wwd2012_main FROM THE FIELD
World Water Day 2012

Photo Essay: India, Water, Culture

by |March 22, 2012

With a population of almost 1.2 billion and growing, over-exploited natural resources, and inadequate or failing infrastructure, perhaps no nation faces a greater challenge in securing enough fresh water to meet the needs of its people than India.

Take a photographic journey from the crowded streets of Delhi, through the parched state of Rajasthan, and into the farmlands of north Gujarat to get a closer look at some of the many ways water affects the lives of millions of Indians every day.

01-water-tanker 02-delhi-farm-settlement 03-yamuna-boys 04-pushkar-ghats 05-save-lakes-udaipur 06-holi-man 07-women-filling-water-jugs 08-farmer-old-tube-well 09-farm-laborers 10-farmer-interview 11-water-policy-meeting
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Earth Institute researcher Ram Fishman conducts a survey with a farmer, Gujarat

Over the past year, the Columbia Water Center and Modi Research Group have conducted an innovative project in North Gujarat designed to help farmers conserve water, cut their energy use and employ sustainable farming techniques. In order to succeed, such efforts require working closely with community members as well as forming partnerships with local stakeholders and other organizations.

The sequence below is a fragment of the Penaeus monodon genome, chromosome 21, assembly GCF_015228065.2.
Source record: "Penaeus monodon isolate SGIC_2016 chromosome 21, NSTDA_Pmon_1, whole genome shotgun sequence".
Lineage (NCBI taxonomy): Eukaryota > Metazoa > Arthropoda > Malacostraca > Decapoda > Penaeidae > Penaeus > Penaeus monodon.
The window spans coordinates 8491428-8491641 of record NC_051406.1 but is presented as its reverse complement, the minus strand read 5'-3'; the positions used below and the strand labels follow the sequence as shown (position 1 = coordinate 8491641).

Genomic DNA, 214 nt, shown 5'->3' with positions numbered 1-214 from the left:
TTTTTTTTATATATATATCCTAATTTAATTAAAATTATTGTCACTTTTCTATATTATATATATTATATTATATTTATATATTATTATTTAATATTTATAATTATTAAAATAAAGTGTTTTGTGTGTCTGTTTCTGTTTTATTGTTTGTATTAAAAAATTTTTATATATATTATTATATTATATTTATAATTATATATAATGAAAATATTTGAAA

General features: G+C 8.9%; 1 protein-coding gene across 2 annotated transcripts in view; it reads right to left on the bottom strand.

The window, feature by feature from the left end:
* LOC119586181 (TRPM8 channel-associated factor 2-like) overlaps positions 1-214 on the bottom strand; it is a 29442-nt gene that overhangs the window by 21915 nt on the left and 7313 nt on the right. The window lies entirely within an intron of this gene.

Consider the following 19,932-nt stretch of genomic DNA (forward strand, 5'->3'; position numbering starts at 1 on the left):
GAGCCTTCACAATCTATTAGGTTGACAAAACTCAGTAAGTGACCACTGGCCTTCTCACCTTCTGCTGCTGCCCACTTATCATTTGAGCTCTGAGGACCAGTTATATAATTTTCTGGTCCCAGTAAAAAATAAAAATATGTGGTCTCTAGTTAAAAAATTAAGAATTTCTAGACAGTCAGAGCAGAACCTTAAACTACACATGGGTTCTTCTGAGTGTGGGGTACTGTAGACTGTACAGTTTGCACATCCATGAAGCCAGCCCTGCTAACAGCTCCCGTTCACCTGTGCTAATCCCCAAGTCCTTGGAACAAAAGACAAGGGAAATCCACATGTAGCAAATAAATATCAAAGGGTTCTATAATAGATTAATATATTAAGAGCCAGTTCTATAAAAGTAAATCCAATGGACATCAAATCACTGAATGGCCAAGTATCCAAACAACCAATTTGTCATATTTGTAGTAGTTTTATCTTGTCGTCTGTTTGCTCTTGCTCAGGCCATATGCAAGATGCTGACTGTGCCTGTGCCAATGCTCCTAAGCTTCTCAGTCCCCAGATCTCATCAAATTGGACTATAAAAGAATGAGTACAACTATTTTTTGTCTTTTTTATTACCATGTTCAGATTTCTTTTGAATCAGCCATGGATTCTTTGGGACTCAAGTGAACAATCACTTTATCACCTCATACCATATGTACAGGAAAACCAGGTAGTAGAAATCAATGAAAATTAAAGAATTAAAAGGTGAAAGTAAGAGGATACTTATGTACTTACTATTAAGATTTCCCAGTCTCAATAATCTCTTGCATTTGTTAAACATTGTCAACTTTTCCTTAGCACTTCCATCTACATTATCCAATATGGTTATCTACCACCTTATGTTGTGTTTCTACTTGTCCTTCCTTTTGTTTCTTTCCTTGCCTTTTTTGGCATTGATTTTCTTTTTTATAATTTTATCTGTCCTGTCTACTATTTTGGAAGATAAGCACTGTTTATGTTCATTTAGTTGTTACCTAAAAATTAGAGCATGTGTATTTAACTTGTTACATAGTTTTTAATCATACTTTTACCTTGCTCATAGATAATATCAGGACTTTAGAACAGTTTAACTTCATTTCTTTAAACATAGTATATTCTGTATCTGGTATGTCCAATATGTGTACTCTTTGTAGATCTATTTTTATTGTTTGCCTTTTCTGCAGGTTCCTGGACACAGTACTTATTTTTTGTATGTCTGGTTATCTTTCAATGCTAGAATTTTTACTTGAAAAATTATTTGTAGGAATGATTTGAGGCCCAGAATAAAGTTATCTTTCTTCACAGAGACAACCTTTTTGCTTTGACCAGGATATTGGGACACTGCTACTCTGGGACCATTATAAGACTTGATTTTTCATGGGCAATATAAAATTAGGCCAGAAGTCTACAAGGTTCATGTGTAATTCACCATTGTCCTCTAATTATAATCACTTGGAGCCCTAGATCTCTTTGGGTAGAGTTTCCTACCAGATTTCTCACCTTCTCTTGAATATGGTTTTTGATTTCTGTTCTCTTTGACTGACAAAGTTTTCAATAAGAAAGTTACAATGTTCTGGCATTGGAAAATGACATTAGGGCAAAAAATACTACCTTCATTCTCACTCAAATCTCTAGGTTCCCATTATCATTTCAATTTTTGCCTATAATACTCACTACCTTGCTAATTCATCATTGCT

2 thoughts on “Photo Essay: India, Water, Culture

  1. Claire Paprocki says:

    Water shortage will soon, if not already, be a huge global problem. With ever increasing populations especially in emerging markets consumption of water will escalate. Not just for personal use but within industry as well. I’m not sure the Indian infrastructure is suitable for the amount of water needed by the people.

  2. dharmatma says:

    We humans never realize the importance of anything unless it’s lost. Water is without a doubt, one of the most essential factors that helps make life sustainable on this wonderful Earth. Even though there are several campaigns from individuals and groups to make people aware about the importance of water, we still continue to be negligent. Even when people are dying without having water to drink, there are people who continue using up thousands of liters of water for swimming pools and other water sports. Hope more people open their eyes and understand how vital pure water is for their existence.

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